luke213(adamsholsters)

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    Re: Scabbard vs Pancake Holsters
    « Reply #10 on: April 08, 2020, 07:23:35 pm »
    Well I'll say this about shoulder and chest rigs. They are a tricky something;) They are a fair bit more difficult to figure out how to work out, and the harness can be very tricky. I don't think for anyone I'd recommend shooting for one first go around. I'd do a belt holster to start with if it were me, ballpark I did around 400 belt rigs before I built my first shoulder holster and I'll be honest the first 10 or so prototypes weren't very good;)

    So completely up to you, but the biggest thing I can say about holsters after quite a few years doing it daily, it's all about how many you make and working to make them better like most things. So the first one isn't likely gonna light your fire, but you make a few thousand and all of a sudden you can build a good rig;) Now I'm not saying you've gotta go that route, for an occasional rig it doesn't make any sense at all. But I guess figure that's what it's taken me to get where I am now as far as skill designing and building(and I'm not tooting my own horn since there are guys I really like who I figure are better than me at least in some areas).

    But I'd do a belt rig first, shoulder rigs are really kinda a PITA to figure out and they are a struggle for a lot of guys even with a bunch of experience.

    Take care!

    Luke
    MichiganI am the owner/proprietor of www.adamsholsters.com Custom holsters made for you. To contact me please use E-mail rather than Private Messages, [email protected]

    LowKey

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    Re: Scabbard vs Pancake Holsters
    « Reply #11 on: April 09, 2020, 03:52:45 am »
    Luke,
    Yeah, after a bit of consideration I thought focusing on getting the holster molded properly, ect would be enough of a challenge on the first go around.
    As to the complexity of shoulder holsters, what I was/am considering is more along the lines of hanging a belt holster off my suspenders.  :P
    I mentioned wanting to do something like this in a different thread here quite some time ago, and later I was browsing your site and ran across this photo https://adamsholsters.com/store/image/cache/catalog/CHEST/luis-b-1911-800x600.jpg   of your Burnsie.    Quite close to what I was thinking of, a holster suspended from a <ahem> suspender, where the hammer of the firearm would be about in line with the chest.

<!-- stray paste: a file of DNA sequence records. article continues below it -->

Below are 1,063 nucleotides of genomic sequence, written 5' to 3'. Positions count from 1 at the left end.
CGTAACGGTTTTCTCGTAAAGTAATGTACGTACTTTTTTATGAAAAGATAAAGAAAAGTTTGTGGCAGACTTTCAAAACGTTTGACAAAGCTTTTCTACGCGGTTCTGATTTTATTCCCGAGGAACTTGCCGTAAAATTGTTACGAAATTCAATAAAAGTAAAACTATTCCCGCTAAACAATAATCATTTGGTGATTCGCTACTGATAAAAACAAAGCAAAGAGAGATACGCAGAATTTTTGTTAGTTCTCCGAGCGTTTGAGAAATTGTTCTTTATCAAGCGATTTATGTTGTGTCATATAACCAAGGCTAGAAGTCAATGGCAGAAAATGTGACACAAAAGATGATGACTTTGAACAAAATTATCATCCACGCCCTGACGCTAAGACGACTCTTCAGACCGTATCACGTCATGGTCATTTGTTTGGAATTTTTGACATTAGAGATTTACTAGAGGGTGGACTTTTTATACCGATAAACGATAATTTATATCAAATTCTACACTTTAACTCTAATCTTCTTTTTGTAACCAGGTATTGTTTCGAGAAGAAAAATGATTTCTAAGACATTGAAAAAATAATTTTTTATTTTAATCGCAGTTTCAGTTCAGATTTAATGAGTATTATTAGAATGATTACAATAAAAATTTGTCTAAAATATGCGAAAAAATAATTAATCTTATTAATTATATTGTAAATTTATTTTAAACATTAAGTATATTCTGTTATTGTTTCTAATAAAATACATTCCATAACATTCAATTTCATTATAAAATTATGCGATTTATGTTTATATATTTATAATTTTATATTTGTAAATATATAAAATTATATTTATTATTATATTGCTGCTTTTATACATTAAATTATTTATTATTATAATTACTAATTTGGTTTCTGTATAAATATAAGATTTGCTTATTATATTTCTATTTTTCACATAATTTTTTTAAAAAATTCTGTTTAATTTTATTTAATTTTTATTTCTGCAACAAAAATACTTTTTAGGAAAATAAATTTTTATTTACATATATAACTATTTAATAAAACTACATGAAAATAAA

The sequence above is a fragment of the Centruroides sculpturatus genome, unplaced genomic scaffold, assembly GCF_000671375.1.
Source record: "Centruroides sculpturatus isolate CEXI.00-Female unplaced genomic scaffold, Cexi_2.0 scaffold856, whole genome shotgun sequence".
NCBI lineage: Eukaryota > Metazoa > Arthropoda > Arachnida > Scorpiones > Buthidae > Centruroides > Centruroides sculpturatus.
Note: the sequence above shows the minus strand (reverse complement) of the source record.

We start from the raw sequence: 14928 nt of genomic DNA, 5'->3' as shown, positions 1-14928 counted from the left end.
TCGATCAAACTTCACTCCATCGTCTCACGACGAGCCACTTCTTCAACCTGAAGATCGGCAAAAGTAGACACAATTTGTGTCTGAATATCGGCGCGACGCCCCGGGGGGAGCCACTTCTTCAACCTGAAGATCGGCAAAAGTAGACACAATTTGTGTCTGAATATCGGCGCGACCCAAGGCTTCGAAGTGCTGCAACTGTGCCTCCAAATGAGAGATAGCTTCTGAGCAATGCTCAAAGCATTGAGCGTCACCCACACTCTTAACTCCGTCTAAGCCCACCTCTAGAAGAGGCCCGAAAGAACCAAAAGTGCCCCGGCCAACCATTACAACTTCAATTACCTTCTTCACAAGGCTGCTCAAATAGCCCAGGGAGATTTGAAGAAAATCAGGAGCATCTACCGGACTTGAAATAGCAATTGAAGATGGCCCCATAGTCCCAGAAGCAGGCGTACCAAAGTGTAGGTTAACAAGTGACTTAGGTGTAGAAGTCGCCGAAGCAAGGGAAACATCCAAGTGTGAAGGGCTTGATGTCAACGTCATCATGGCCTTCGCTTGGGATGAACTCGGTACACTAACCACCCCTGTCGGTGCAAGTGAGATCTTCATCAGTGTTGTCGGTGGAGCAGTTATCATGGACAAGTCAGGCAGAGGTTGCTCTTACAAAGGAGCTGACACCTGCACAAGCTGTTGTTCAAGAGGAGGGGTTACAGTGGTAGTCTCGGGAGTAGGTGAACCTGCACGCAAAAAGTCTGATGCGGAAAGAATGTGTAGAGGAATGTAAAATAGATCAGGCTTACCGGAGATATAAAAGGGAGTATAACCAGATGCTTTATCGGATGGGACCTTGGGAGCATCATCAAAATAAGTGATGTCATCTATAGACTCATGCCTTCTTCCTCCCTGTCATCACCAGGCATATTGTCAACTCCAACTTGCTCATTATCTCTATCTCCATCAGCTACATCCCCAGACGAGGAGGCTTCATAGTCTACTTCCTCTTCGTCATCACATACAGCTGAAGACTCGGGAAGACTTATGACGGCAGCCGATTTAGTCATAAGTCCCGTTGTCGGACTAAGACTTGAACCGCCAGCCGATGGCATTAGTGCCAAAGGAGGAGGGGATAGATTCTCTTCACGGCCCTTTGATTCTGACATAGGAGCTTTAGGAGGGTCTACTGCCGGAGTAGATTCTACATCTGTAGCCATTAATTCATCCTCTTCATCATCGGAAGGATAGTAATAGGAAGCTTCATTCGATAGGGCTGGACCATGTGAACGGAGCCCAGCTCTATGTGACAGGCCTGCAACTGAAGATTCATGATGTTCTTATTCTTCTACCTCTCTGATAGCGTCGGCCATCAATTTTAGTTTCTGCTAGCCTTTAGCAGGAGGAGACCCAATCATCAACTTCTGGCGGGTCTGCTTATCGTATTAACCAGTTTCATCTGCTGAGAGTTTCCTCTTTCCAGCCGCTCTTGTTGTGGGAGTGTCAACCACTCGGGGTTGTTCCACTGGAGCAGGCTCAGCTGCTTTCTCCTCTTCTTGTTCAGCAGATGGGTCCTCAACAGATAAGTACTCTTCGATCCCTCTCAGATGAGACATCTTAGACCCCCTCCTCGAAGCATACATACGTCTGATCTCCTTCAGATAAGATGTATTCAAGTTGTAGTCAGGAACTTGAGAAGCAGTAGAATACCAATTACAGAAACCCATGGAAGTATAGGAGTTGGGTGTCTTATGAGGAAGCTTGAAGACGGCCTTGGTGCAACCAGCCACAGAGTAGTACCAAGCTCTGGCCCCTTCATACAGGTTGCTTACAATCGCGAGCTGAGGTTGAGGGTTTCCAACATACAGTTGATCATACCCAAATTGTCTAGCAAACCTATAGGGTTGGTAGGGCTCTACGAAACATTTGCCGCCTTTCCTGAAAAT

My idea was to have it hanging off a set of regular leather suspenders rather than a separate harness, but I've started to reconsider that.  I  travel a lot, and let's just say that public restrooms are problematic with any harness attached in any way to trousers.  :doh

    luke213(adamsholsters)

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    Re: Scabbard vs Pancake Holsters
    « Reply #12 on: April 09, 2020, 11:27:48 am »
    Well that design isn't too bad but the position of the pivots and the way it hangs is tricky depending on the gun and it's weight balance etc. I will say it's not a good concealment rig though at all;) Unless you're wearing a winter jacket even then it's spotty;)

    Also tricky that rig really likes to have a tie down, it arrests the movement towards the strong side during the draw unless the rig is quite tight. It's basically a stop point for that movement making the draw easier you can do it without the tie down but the draw is more clunky compared to having it there.

    For not having attachment to the pants I'd say you're looking at a horizontal shoulder rig, verticals generally have the same tie down problem so to speak. All my vertical rigs tie to the belt to stop upward movement on draw. I personally don't mind IWB when it comes to bathroom, my theory of use has always been sit down, draw the gun from the holster and set it in my underwear. It's easy to get to and doesn't flop or weigh down the outside of the pants. The other option that works is to turn the tail of your belt back through the first loop, which makes the gunbelt too thick to pull back through the loops holding the holster in place while you do your business. A buddy of mine who might be a little more cautious than most just draws his gun and holds it while doing his business. Now he's got an interesting past and I don't want to say much more but if he did have an ND he'd also be the guy who could in an emergency patch you up and has all the proper paperwork saying he can if you get my drift. He worked some serious time in crazy urban ER's and has patched ALOT of GSW's over the years.

    None the less setting it in my underwear is more often than not my solution when I use a public bathroom, though I also have been known to turn my belt for normal day to day use as well.

    Luke
    MichiganI am the owner/proprietor of www.adamsholsters.com Custom holsters made for you. To contact me please use E-mail rather than Private Messages, [email protected]

    RMc

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    Re: Scabbard vs Pancake Holsters
    « Reply #13 on: April 11, 2020, 03:38:51 am »
    One of my favorite holsters for the S&W 4 inch L-frame revolver is a well preserved original Roy Baker unlined thumb break model from the late 70s.  That one was originally made for the Colt Python and so marked from Roy's Custom Leather Goods in Magnolia, AR.
    Alabama